Screen Shot 2017-03-09 at 8.16.13 AMArjuna demonstrated his loving devotion for Lord Krishna by placing himself at Krishna’s feet in pranama. Upon Lord Krishna’s awakening, Arjuna was the first to be seen by Lord Krishna, thus giving Arjuna first choice between Krishna’s armies or Krishna Himself. Arjuna chose his guru instead of the much needed armies.

This surrender resulted in Lord Krishna driving Arjuna’s chariot for him. To drive the chariot, Krishna seats Himself in the front of the chariot in a lower position, while Arjuna stands in the higher position behind Him.

Now do you begin to see the significance of this custom?

Reaching the Highest Goal of Yoga

“Having Me as your highest goal, united with Me”
If you have God/Krishna as your highest goal, you will become united with That. If you cannot even pranam to That, how do you expect to ever reach That?

By bowing down reverently to God, God will drive your chariot, and you will become united with God. “You will surely reach the Highest Goal”

You get what you worship.
You get what you surrender to.

End of Chapter Nine

The Secret Science of Royal Yoga

Namaste (I bow to the Divine One that You really are),
Durga Ma
durgama.com


Shaktipat Intensive

Saturday, May 27, Phoenix, Arizona

Experiential Meditation Seminar 11:00 AM – 2:00 PM – $50
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(Seminar participants only)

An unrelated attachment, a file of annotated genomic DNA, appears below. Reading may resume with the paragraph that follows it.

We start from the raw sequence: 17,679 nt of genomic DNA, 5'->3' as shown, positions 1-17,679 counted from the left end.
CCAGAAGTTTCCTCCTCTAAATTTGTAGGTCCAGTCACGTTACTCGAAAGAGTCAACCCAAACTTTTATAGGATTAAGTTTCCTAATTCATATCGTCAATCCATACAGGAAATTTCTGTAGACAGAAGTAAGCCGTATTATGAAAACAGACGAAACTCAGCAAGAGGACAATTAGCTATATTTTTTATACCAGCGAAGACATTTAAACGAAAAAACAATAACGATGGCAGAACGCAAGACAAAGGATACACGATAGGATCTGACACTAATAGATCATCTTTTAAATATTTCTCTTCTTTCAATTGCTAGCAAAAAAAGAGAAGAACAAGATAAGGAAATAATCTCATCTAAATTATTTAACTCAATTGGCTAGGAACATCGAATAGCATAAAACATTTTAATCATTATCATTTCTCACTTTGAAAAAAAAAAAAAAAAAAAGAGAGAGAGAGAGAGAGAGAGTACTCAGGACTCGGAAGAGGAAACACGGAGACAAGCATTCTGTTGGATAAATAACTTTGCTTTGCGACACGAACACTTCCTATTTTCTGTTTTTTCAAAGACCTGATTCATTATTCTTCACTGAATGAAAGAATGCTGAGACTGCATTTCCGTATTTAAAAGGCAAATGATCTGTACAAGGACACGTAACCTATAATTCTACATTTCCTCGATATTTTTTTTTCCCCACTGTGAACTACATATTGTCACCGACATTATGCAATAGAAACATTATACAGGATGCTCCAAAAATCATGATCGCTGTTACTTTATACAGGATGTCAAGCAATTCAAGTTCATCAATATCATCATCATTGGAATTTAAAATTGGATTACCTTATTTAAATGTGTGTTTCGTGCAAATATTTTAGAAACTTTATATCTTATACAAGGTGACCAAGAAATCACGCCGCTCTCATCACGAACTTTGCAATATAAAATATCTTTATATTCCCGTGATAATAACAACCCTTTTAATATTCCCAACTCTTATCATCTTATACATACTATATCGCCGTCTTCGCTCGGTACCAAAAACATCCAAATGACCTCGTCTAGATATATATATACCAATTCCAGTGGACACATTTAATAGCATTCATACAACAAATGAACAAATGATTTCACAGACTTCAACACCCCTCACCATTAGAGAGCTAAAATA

Registration for this Intensive is now closed RE-OPENED for one person.

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The Highest Goal – Bhagavad Gita, Ch 9, Vs 32-33

Janaka, the King who was a Sage
Janaka, the King who was a Sage

“Those who take refuge in Me, even those of inauspicious wombs—women, Vaishayas, and even Shudras—also go to the Highest Goal. How much easier it is then, for Brahmans and royal sages! So having acquired this temporal and unhappy world, devote yourself to Me!” — Bhagavad Gita, Chapter 9, Verses 32-33

32
Those who take refuge in Me, Arjuna, even those of inauspicious wombs — women, Vaishayas and even Shudras — also go to the Highest Goal.

“Inauspicious wombs”
The Sanskrit also means ‘boding evil, unfortunate or troubled’ and refers to the caste system whereby the lowest are those who are laborers (vaishayas) or work for others (shudras). As to women, being born female has long been a sub-standard condition everywhere on earth, in the present and previous age, since the end of the Golden Age (satya yuga, Age of Truth) when living in Truth began to decline.